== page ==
People around the world have been seeing their favorite comic book characters come to life in their imaginations for many years now. When we actually start seeing those characters in action on a big screen, it doesn’t get old for us. Some of those superhero movie producers have taken their love for those same stories and created actual cinematic masterpieces that others would dream of creating. At the same time, there are certain realistic tropes we’ve seen in so many comic book movies over the years now that it’s starting to bug us. With that being said, these are the 5 most infuriating superhero movie tropes, ranked in ascending order –
Sometimes we notice in the news that some fandoms aren’t happy with what their favorite characters look like onscreen. We’re pretty sure everybody remembers how Psylocke’s new outfit didn’t go over well with many X-Men fans and they were quick to voice their opinions online. Our favorite mutants can be seen wearing many different outfits throughout movies and comics, but we guess it is only natural that fans gravitate towards those suits because they grew up reading or watching the most – whether or not they actually think they make sense. With that being said, sometimes what sells on screen doesn’t necessarily work in comics, and evidently vice-versa.
The Grueling Training
The hero’s training montage goes right to the point in a movie because time and journey are the real essence. If a scene doesn’t have anything to do with the development of the plot or characterization of a character, it’s probably there just to be featured as cool scenes that show off how awesome a character is. What better way to prove this than showing some memorable training sequences? But it can also become one of those overused clichés that make audiences numb and set aside these training sequences after having seen them too many times before. For example- in Batman v Superman, Batmans’ training sequence was only supposed to show what he has mastered for us to see him executing his skills conveniently later on and not the other way around.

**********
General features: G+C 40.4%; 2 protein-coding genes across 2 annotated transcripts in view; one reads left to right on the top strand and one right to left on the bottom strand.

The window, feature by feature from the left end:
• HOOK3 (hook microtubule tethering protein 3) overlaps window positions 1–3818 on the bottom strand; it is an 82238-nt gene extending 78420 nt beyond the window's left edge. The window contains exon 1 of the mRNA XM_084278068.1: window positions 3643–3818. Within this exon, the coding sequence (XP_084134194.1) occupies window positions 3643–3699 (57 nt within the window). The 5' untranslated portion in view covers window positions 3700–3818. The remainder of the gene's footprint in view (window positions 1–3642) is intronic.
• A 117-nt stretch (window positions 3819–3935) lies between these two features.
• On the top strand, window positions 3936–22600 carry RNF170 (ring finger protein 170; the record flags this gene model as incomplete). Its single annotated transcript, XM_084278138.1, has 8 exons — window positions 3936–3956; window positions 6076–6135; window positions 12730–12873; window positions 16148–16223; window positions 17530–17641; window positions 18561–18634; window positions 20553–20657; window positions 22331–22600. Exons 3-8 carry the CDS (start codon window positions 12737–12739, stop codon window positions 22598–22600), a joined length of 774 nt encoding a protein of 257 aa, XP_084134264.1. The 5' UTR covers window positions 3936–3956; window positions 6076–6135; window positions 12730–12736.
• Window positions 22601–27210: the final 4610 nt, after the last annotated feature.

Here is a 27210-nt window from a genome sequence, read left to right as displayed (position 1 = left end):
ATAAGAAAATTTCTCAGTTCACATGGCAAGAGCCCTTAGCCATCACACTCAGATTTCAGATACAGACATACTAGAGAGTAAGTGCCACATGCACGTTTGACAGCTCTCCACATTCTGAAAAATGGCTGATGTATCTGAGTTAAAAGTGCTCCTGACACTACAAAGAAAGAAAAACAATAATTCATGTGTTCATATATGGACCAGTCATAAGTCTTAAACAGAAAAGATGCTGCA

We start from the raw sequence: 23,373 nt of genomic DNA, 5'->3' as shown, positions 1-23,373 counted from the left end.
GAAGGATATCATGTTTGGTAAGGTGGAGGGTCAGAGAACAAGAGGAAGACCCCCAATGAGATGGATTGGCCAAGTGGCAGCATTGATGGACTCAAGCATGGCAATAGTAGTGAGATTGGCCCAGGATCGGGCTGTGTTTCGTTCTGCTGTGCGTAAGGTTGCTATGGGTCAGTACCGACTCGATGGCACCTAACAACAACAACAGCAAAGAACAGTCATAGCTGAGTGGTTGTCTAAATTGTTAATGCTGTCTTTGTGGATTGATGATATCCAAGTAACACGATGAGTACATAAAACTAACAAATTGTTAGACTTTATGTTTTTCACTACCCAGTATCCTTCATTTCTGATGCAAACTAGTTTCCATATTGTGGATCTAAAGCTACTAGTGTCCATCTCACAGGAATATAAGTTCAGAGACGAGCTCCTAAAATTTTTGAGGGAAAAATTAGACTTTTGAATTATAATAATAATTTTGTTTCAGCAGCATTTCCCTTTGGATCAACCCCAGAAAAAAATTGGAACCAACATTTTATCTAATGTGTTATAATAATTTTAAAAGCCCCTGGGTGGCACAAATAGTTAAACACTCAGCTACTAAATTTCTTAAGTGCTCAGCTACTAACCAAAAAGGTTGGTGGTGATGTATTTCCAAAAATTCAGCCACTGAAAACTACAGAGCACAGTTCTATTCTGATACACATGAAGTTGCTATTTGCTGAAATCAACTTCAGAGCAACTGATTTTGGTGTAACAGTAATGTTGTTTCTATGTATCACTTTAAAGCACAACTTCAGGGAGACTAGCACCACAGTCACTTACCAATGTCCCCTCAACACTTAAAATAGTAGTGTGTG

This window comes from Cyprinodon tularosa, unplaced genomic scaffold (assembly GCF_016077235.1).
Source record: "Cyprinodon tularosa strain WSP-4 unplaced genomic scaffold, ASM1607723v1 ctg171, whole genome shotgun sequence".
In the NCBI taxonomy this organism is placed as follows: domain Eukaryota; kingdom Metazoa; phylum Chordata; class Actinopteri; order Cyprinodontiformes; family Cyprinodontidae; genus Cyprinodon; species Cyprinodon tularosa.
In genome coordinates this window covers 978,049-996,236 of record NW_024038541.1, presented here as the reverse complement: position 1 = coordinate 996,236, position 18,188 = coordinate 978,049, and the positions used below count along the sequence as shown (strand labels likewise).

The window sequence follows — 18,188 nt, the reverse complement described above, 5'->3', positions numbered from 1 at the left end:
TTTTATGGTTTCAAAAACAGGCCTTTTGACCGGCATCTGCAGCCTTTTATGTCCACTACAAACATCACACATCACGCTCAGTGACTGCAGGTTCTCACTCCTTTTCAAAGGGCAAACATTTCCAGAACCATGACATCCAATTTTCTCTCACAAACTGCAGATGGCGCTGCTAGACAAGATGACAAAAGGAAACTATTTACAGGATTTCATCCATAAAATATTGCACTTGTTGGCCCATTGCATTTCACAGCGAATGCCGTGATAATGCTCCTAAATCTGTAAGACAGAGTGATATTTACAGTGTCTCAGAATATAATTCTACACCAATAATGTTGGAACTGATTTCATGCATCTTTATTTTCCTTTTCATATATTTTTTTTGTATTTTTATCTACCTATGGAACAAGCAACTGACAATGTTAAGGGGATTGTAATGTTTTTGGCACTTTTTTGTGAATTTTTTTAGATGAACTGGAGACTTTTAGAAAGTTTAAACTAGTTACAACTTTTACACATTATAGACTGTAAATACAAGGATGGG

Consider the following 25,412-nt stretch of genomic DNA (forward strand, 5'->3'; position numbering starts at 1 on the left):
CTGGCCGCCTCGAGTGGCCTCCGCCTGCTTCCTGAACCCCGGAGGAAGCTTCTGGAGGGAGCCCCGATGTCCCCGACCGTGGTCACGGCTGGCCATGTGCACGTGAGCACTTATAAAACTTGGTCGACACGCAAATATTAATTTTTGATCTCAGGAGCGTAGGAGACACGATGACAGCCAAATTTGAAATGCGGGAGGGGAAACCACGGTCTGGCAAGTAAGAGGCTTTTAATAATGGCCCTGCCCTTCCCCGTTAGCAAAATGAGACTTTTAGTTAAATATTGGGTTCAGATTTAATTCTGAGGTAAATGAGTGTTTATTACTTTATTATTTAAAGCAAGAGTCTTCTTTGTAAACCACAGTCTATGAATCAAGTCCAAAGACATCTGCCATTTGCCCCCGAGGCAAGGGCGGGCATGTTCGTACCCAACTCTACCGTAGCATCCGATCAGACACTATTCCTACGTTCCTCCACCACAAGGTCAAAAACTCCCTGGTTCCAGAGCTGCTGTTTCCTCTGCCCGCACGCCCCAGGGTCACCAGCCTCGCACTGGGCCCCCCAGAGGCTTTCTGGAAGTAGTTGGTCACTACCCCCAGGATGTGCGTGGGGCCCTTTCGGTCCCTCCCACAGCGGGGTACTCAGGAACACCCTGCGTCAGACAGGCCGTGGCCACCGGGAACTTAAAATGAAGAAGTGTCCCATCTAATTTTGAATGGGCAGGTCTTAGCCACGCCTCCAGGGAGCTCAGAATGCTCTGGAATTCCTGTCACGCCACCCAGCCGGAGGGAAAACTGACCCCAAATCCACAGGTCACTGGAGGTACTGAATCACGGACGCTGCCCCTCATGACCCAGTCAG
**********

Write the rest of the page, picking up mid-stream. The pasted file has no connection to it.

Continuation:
The Tension Of Getting Revealed
There’s always that one character or close friend who knows the superhero’s secret identity while others remain a detractor or person who happened to be in the wrong place at the wrong time. They then begin to wonder if they can actually be friends with their favorite hero without constantly worrying about him keeping things from them. The tension is seen as endearing to many viewers because it has been done so many times in different movies and television series.
Won Life But Lost Love
Peter Parker meets Mary Jane Watson in the first Spider-Man film and they fall in love, but she is killed before the end of the third film. In both films, Peter fails to save his love interest from death. Next, Clark Kent meets Lois Lane in the first Superman film and has no romantic scenes with her at all in the four sequels. Even Star-Lord meets Gamora for the first time in Guardians of The Galaxy but their relationship doesn’t form till after it’s over. In almost every superhero movie there seems to be this woman who wrongs our hero somehow or he gets involved with only to break up or demise later on.
Aliens Are Normal
In the real world, aliens are one of those mysterious beings that we have yet to fully understand. With that being said, most comic book movies are written in such a way that they have been made them sound predictable and almost like something we’ve already seen in the past. So if you were to stroll down your city’s street daily and see someone who looked out of this world, we’re sure that quite a few people would react in one way or another.